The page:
Relations between India and Central Asia have grown considerably in recent years. From a period when New Delhi lacked a forum for engagement with the region, there is now a system for bilateral and multilateral exchanges at all levels. The inaugural India-Central Asia Summit, held in January 2022, was a huge success in expanding India’s involvement with Central Asia. The creation of a JWG on Afghanistan, an NSA-level meeting between India and Central Asia, and the recently conducted first meeting of the India-Central Asia JWG on Chabahar port are three important successes of the first India-Central Asia summit.

These three measures align with the primary objectives of India’s redesigned Central Asia strategy, aimed to strengthen cooperation on regional security, Afghanistan, and connectivity. Chabahar can alleviate the connectivity gap between India and Central Asia. It can also help solve the Afghan situation by giving humanitarian aid and access to seaports. However, greater engagement from the Central Asian side is required. They should come forward and encourage businesses in their respective nations to use the Chabahar port’s transit facilities. As a result of improved connectivity, trade between India and the Central Asian republics will also increase.


[1] ‘Six Mobile Harbour Cranes handed over to IPGCFTZ by Sarbananda Sonowal to improve efficiency in the operations’, PIB Releases, Ministry of Ports, Shipping and Waterways, GOI, August 20, 2022. https://pib.gov.in/PressReleaseIframePage.aspx?PRID=1853334

[2]Dipanjan Roy Chaudhary, ‘Setting sail for stronger ties: Chabahar Port testament to India-Iran partnership’, The Economic Times, March 7, 2023. https://economictimes.indiatimes.com/news/india/setting-sail-for-stronger-ties-chabahar-port-testament-to-india-iran-partnership/articleshow/98463977.cms?utm_source=contentofinterest&utm_medium=text&utm_campaign=cppst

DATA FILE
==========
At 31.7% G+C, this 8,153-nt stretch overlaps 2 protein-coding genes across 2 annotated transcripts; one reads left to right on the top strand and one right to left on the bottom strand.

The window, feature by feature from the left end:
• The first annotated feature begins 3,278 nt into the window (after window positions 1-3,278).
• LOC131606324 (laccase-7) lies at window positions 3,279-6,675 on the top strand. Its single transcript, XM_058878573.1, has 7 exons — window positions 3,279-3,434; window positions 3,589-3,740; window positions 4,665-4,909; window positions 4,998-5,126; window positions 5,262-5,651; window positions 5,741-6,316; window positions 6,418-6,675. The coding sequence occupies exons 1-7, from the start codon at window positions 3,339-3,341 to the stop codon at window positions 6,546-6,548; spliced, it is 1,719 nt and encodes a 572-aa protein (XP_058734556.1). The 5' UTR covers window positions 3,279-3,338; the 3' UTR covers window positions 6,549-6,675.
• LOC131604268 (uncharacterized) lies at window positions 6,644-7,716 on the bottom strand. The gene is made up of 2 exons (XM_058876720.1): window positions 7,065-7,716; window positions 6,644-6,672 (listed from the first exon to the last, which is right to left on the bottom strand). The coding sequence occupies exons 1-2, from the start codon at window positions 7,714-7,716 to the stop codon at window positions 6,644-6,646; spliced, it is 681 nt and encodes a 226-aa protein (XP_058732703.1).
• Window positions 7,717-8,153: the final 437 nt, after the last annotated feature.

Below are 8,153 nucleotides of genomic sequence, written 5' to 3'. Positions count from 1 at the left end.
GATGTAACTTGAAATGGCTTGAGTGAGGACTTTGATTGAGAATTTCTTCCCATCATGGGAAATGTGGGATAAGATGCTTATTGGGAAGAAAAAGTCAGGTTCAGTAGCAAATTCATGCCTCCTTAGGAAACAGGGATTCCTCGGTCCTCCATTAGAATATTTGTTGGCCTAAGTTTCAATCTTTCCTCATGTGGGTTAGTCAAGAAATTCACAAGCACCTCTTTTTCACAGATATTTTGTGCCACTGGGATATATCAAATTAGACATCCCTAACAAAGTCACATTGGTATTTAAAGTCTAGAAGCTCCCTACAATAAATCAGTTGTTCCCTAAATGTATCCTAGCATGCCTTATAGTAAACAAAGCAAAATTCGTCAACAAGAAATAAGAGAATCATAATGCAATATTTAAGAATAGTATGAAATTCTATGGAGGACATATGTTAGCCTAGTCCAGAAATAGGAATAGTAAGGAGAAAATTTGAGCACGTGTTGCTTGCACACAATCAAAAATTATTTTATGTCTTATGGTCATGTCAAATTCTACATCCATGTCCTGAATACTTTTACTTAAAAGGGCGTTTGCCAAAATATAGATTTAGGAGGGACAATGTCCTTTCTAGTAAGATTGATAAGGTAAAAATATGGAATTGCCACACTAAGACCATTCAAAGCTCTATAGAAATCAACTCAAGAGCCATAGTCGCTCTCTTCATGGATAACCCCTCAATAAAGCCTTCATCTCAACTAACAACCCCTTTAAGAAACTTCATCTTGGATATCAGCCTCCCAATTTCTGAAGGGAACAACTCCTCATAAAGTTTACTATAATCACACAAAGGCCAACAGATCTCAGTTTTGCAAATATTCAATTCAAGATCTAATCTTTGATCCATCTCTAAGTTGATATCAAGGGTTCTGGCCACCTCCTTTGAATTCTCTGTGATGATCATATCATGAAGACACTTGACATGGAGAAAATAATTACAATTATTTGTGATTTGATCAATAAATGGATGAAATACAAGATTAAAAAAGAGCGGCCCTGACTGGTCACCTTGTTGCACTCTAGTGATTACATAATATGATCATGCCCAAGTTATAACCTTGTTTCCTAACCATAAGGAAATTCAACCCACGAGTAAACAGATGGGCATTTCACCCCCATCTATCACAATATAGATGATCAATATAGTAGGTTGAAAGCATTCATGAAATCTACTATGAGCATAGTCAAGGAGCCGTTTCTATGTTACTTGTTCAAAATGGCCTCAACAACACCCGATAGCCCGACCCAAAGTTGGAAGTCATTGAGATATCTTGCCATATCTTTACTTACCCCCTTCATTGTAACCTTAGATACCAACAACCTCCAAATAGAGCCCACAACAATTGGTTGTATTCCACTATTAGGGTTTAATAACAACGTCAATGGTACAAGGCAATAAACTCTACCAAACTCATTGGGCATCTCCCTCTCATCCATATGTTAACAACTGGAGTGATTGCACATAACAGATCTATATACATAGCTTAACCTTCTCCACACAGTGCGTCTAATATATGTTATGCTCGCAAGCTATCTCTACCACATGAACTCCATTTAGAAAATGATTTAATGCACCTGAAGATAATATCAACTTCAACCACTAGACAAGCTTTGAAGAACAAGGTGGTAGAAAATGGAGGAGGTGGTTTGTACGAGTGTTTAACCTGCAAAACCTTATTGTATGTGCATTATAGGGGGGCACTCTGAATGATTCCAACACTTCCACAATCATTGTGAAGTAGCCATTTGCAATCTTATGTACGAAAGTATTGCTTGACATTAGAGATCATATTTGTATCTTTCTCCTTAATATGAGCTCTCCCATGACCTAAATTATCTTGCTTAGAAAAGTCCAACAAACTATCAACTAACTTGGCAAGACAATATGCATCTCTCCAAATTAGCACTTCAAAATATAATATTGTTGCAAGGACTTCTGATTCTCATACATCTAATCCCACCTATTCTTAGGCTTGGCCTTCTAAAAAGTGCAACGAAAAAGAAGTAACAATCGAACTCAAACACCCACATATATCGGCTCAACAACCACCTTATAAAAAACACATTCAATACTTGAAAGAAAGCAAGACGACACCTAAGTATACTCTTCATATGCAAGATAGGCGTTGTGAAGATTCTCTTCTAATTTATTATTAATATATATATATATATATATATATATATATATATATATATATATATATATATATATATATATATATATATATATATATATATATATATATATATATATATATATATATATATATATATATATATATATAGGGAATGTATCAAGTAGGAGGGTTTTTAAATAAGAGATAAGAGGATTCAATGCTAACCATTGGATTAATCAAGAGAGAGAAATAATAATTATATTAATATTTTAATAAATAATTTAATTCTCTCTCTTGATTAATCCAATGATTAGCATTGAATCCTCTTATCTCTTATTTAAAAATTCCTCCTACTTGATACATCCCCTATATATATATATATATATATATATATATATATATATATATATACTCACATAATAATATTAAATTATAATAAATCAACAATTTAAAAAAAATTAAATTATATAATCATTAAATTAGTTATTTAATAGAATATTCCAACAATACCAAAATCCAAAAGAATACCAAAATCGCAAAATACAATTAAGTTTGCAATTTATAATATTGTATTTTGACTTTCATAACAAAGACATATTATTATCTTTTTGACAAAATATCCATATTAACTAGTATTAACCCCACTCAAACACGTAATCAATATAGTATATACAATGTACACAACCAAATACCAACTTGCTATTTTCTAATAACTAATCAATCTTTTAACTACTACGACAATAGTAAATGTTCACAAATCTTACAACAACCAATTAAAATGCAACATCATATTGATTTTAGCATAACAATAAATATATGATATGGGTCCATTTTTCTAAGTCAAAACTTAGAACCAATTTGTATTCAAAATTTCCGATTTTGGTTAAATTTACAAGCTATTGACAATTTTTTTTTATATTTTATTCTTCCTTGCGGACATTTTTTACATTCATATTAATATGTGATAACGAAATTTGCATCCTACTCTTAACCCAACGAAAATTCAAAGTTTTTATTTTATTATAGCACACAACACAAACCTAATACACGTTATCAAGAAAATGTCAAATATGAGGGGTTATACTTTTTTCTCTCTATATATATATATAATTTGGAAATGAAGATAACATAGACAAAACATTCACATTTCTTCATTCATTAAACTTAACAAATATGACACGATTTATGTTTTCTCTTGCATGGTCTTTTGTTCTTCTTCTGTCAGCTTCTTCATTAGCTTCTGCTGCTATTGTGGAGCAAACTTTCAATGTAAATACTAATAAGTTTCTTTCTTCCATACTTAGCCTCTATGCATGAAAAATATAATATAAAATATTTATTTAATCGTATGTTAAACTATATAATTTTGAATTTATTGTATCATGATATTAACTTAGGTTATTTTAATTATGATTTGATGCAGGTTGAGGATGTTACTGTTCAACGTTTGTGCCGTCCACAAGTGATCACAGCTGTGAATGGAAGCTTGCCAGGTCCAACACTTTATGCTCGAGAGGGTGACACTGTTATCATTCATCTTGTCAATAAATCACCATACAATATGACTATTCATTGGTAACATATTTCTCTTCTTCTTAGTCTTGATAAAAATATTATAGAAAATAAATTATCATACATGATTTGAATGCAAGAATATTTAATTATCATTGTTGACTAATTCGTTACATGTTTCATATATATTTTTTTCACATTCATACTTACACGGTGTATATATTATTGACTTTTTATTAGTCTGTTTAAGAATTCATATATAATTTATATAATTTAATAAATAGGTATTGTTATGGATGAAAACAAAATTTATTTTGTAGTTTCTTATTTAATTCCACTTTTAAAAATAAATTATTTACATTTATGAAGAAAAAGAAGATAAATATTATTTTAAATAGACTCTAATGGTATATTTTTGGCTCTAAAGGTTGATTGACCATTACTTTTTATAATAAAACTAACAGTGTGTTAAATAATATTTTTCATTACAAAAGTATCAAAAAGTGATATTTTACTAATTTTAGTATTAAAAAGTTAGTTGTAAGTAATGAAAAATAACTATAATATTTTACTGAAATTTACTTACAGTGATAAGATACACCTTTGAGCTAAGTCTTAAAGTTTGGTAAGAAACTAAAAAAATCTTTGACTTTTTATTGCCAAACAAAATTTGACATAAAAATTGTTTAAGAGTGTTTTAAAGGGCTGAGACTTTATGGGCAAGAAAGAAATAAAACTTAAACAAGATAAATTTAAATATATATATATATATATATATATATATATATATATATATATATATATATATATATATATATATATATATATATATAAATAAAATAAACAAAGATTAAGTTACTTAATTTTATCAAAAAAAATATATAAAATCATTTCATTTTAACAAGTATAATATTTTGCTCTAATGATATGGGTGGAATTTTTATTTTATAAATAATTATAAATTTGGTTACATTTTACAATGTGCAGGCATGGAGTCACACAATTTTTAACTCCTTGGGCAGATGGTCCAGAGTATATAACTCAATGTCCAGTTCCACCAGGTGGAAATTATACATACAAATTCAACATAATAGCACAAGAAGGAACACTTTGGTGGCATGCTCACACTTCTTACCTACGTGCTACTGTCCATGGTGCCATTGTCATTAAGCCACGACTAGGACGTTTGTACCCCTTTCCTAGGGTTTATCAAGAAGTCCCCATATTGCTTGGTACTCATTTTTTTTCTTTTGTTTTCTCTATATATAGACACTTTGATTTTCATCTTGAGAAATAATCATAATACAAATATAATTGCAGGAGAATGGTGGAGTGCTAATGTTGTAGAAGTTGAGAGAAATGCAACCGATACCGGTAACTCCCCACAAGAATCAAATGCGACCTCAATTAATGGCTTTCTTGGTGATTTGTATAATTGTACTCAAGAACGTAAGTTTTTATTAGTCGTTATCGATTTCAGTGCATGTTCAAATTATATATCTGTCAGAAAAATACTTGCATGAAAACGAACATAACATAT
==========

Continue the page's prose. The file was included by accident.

[3]Rajya Sabha Question No.1340, Construction of Chabahar Port, July 28, 2022.https://www.mea.gov.in/rajya-sabha.htm?dtl/35552/question+no1340+construction+of+chabahar+port

[4]1st meeting of India-Central Asia JWG on Chabahar focuses on wheat assistance to Afghanistan, ANI News, April 14, 2023. https://www.aninews.in/news/world/asia/1st-meeting-of-india-central-asia-jwg-on-chabahar-focuses-on-wheat-assistance-to-afghanistan20230414202445/

[5]First meeting on the development of Chabahar Port held in India. https://www.logisticsinsider.in/first-meeting-on-the-development-of-chabahar-port-held-in-india/

[6]Joint Statement of the First Meeting of the India-Central Asia Joint Working Group (JWG) on Chabahar, Joint Statement, MEA, April 14, 2023.

[7]Siddhant Mishra,‘Port' of Call: Jt Statement of First Meeting of India-Central Asia Joint Working Group on Chabahar’, CNN-News18, April 14, 2023, https://www.news18.com/india/port-of-call-joint-statement-of-first-meeting-of-india-central-asia-joint-working-group-on-chabahar-7551625.html

[8]India refuses to support China’s Belt and Road project at SCO meet, Hindustan Times, New Delhi, November 30, 2020. https://www.hindustantimes.com/india-news/india-doesn-t-join-sco-members-in-endorsing-china-s-belt-and-road-project/story-CBH22ODWVImRFpwkkhehWI.html

(The paper is the author’s individual scholastic articulation. The author certifies that the article/paper is original in content, unpublished and it has not been submitted for publication/web upload elsewhere, and that the facts and figures quoted are duly referenced, as needed, and are believed to be correct). (The paper does not necessarily represent the organisational stance... More >>